By Robert Ross
The Elections Are Coming!
Election 101 Is Now In Session
On election day the voters overwhelmingly select presidential candidate X to be president. But on inauguration day, candidate Y is sworn into office. How could this be? In October and November a certain electoral college is referred to repeatedly. Where is this college located? Do they offer a degree program? What does this college have to do with the election? Two days after the inauguration, both the president and vice president are taken to a nearby star system by an alien space craft; who would become president then?
Since weíre rapidly approaching that day again, I thought it would be fun (and interesting) to have a quick refresher course on the mechanics and politics of elections. This refresher class is, of course, designed to refresh my memory. You would think having gone through ten or so presidents, that Iíd have this thing down by now, but . . .
Some Colleges Are Not What They Appear
For the sake of simplicity, the college I referred to and the college you will be hearing a lot about this fall, is the electoral college. Itís really not a college at all. Itís a collector of electoral votes. It is an important set of numbers though, because it determines who will be the next president. Here is how it works. Each state has two senators and a number of congressional representatives (California has fifty-two representatives plus two senators). So, California represents 54 electoral college votes. In the days leading up to the election, youíre going to be hearing a lot about the states of California (54), New York (33), Texas (32), Florida (25) and Illinois (22). The reason is, they have the most electoral votes. There are a total of 538 electors or electoral votes.
Again, for the sake of simplicity, when a presidential candidate wins a state by popular vote, he or she automatically gets all the electoral votes of that state. So, on November seventh, when all the presidential votes are counted, the candidate with the most electoral votes is the winner, not the candidate with the most votes. In other words, whoever gets two-hundred and seventy electoral votes is President. Two-hundred and seventy, thatís the number to watch. Add up California, Texas, New York, Florida and Illinois and you get 166. Five states have well over 50 percent of the voting power.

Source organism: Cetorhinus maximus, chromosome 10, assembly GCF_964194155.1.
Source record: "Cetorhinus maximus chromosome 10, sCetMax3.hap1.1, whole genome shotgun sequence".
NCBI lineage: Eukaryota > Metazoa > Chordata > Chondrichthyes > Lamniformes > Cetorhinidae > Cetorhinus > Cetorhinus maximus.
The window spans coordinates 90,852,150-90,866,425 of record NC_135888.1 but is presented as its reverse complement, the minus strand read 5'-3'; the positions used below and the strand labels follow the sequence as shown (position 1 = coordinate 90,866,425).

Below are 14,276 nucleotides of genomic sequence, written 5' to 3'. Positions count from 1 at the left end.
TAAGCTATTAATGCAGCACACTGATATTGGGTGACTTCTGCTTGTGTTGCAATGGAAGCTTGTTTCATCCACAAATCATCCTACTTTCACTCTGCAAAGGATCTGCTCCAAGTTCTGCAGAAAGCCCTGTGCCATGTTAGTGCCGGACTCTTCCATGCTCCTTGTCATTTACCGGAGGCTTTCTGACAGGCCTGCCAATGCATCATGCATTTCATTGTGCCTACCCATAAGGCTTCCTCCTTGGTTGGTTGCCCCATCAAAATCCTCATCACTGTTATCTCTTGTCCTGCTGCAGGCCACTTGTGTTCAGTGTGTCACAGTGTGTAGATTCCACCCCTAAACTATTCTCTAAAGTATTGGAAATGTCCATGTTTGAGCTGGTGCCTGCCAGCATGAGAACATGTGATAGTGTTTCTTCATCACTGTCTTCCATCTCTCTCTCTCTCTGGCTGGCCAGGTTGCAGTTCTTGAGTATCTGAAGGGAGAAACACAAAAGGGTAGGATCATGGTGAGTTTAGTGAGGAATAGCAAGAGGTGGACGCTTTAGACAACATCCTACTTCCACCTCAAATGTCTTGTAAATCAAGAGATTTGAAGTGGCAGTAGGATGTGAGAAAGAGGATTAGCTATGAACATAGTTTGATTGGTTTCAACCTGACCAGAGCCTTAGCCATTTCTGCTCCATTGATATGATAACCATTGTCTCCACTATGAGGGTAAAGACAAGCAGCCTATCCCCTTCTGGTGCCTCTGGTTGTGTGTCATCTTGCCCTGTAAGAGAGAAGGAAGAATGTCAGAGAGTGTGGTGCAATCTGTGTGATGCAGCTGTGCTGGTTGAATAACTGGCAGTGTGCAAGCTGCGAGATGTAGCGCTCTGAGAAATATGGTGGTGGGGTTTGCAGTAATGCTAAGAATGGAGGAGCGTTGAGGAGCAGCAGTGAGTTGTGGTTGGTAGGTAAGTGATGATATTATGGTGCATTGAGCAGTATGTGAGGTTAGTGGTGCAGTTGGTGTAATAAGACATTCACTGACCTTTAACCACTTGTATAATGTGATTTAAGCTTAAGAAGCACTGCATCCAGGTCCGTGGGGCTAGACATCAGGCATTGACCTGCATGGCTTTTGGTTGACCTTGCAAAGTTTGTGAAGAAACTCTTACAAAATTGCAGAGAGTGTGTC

This electoral vote system doesnít necessarily represent the will of the people. For example, here in the state of California, if your candidate gets one more vote than my candidate, then your candidate will get all of the fifty-four electoral votes California has to offer. It is conceivable that in the overall scheme of things, the popular vote may go to one candidate, and the electoral vote to the other.
There have been times in our history when that has happened. Grover Cleveland, the defeated candidate, polled 5,540,050 popular votes to 5,444,337 for Benjamin Harrison; however, Cleveland received only 168 electoral votes to Harrisonís 233. So Harrison lost the popular vote election and became president.
Now the big question is, why do we have the electoral college? And, the answer is . . . I donít have a clue! Iíve done my homework, researched the internet, went to the encyclopedia, called my congressman ó asking the big question, ďwhy do we have an electoral college?Ē The answer I got was insufficient and unsatisfactory. It may have made sense at one time in our history, and Iím sure at election time youíll hear arguments pro and con, but for the life of me, I donít get it.
So . . . given our electoral system, Iíll be watching the five key states as to which way their electoral votes are going. Five states with well over 50 percent of the power to elect the President!
Space Aliens Abduct Prez and V.P.!
Now hereís a subject thatís a lot easier to understand ó alien abduction of our politicians. Just who would take charge of the oval office in the event that the prez and v.p. were to be scooted off to a nearby star system? In this case, the answer makes a heck of a lot more sense than the electoral college issue. In the event of an alien abduction, the Speaker of the House would become president.
Hereís where things get interesting, because that position ó Speaker of the House ó is also up for grabs in this election. This is a position that wields a great deal of power when it comes to getting things done in the House of Representatives. The new Congress is going to meet the first Tuesday of January. They are going to elect a new Speaker of the House ó the person who is third in line for the White House. Depending on your party affiliation, you will want your party to have that position.
So, your vote on November 6 will not only be determining to which candidate California sends its electoral votes, but, if your Representativeís seat is up for election, your vote will be determining indirectly, who will be the president, in case that alien abduction thing happens.
On November 6, remember, your vote counts for the fifty-four electoral votes that are up for grabs in California. And your vote may also count toward electing the person who would be the President (Speaker of the House) in case of . . . well, you know . . . Vote!
Robert Ross can be reached by e-mail at: SanDiegoRoss@Yahoo.com
Copyright 2000 by Robert Ross, all rights reserved
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